Choices

Following up on yesterday’s whiny writing (or not writing) post, it comes to me that there are choices we have to make as writers. As artists, if you will.

Do you produce more than you consume?

I don’t. It’s probably one of my biggest faults as a writer. I love to read. I love to watch the language being played with and constructed into something beautiful. I marvel at the writer’s skill.

While Stephen King (in his brilliant memoir/how-to tome, On Writing) says that the first rule of being a writer is to “read a lot and write a lot,” I find myself often doing the former and not following up with the latter. So a lot of the time, I choose to consume rather than produce. The result is half-finished manuscripts or ill-conceived story ideas that can’t find their legs. So the Word document sits open and unused on my laptop for days.

I also find time to suckle at the glass teat (King’s term for television in Danse Macabre, which he credits to someone else. Not sure who, and my copy isn’t handy at the moment. Come on, I’ve got this stream-of-consciousness thing going on here) almost every day. Amazon Prime’s video-on-demand feature is a downfall. I happen to love the old show NYPD Blue with a passion that might border on demented. All 12 seasons are available right now. I’ve seen about 70 episodes (3+ seasons) over the past month or two.

Consuming, rather than producing. It’s a choice, damn it.

Don’t get me started on the great wide Web, either. Facebook is a time-suck. So is Twitter. So is ESPN. And Fark. And The Chive. And Cracked. The great irony is, of course, that I’m writing this for instant publication on the blog. Woo, immediate gratification!

Am I a writer or a reader? I may not be able to be both. For someone who loves books as much as I do, that sort of sucks.

The nice thing is that there was some sense of determination, of desperation even, to get to the keyboard this morning and let some of the roaring maelstrom in my head get out and onto the screen. Even if it just comes out as a blog post that a couple hundred people read, it’s better than not pushing the cursor across the screen.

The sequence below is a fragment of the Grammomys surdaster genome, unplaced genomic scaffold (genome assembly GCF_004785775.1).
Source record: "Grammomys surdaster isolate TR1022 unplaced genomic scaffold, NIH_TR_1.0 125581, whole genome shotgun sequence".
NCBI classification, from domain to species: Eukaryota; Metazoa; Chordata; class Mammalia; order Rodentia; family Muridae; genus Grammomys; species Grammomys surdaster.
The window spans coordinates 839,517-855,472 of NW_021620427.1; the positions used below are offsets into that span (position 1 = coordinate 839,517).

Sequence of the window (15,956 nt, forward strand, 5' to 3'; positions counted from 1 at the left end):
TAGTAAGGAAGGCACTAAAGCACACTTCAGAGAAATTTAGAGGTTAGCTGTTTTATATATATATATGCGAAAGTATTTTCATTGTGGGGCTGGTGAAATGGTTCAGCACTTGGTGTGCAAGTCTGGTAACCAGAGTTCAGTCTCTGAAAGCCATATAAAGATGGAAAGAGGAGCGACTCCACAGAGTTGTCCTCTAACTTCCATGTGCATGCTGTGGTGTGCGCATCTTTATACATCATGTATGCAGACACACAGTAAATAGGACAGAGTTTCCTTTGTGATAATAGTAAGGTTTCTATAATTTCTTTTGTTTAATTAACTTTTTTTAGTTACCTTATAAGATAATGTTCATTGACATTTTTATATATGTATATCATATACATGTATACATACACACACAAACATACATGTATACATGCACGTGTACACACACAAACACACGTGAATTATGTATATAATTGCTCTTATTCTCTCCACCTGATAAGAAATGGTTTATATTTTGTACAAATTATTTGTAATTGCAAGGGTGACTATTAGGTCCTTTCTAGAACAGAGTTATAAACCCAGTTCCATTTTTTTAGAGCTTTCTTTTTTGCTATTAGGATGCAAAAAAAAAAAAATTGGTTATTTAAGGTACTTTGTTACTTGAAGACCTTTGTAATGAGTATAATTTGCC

So anyway.

Writing.

I’m doing it. Maybe soon I can work up to the page. To the real work. Maybe I can sneak up on it and pounce. Maybe I can produce, rather than consume.

Wouldn’t that be nice for a change?

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One thought on “Choices

  1. Here’s my suggestion: write a little bit each day. If you write 500 words a day, you’ll have a novel come summertime. If 500 words is too much, write 250, and then you’ll have a novel by December. It’s only a little bit of time each day — 15 to 30 minutes. You don’t have to give up your reading or TV watching (and I think TV watching can be beneficial to a writer, especially a complex show like NYPD Blue). Maybe you’ll have to give up some of your Internet surfing, but not all of it. There’s no reason creating should cut huge swaths of time out of your life.

    I mean, I’ve given you plenty of kicks in the ass about this topic, but maybe what you need is a little gentle love for a change, you know? It’s worth a shot.

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